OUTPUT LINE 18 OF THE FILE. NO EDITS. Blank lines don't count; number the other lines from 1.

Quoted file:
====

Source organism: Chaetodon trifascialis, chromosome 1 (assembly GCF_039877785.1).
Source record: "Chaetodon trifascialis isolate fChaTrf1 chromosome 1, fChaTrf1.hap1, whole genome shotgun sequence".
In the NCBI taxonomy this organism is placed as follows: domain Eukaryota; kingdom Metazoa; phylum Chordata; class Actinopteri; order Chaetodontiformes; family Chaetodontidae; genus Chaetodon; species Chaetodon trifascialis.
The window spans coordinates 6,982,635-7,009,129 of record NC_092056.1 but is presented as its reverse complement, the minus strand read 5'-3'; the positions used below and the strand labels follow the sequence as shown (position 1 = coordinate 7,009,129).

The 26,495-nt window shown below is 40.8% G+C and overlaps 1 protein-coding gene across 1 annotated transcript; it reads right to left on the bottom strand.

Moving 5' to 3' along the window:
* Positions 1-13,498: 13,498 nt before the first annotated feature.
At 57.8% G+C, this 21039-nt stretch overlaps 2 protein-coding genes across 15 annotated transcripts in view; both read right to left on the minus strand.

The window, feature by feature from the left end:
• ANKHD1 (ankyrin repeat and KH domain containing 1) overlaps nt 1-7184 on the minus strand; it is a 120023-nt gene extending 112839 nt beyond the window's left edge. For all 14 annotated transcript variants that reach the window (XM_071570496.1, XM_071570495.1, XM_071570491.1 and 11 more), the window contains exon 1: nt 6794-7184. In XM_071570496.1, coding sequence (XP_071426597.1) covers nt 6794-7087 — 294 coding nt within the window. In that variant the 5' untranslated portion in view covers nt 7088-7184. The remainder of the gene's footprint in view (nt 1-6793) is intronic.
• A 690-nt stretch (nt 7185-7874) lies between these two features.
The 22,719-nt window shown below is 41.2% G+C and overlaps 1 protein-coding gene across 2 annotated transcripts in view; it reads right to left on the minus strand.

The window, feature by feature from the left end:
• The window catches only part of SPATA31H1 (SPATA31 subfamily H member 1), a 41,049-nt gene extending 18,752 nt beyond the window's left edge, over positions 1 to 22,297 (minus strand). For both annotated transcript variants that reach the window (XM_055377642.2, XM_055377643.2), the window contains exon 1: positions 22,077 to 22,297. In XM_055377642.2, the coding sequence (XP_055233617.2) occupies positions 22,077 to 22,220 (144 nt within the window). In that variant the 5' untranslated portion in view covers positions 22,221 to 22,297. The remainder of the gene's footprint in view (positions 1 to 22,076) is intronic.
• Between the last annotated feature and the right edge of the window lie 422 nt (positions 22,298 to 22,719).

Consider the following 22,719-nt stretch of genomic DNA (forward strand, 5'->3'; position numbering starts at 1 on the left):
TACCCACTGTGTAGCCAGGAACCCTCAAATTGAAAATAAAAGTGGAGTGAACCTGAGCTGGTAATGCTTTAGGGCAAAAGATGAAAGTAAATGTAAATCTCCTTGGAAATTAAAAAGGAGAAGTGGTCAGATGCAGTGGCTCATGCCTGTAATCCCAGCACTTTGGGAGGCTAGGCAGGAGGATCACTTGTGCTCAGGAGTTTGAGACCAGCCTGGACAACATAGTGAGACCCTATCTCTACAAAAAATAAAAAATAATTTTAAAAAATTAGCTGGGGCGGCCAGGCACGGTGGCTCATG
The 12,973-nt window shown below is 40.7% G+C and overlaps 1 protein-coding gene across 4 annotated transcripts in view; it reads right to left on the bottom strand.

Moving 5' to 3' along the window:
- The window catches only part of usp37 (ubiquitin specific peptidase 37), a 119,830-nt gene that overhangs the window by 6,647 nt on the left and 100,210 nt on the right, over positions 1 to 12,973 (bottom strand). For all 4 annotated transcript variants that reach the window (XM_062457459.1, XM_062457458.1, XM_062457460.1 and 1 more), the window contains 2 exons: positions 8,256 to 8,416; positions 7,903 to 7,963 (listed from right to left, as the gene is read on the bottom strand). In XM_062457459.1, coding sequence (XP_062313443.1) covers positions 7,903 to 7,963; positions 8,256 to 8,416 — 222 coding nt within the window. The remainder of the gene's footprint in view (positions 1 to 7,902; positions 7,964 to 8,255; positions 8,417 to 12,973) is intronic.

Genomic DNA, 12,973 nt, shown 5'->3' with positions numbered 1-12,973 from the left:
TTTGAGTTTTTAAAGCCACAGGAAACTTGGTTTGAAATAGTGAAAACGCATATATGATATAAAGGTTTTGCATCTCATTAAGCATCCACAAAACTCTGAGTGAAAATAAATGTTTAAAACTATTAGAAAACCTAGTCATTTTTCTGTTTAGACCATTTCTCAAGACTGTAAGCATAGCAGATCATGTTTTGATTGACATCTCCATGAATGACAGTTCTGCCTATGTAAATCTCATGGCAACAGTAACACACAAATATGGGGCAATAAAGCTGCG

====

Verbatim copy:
The 12,973-nt window shown below is 40.7% G+C and overlaps 1 protein-coding gene across 4 annotated transcripts in view; it reads right to left on the bottom strand.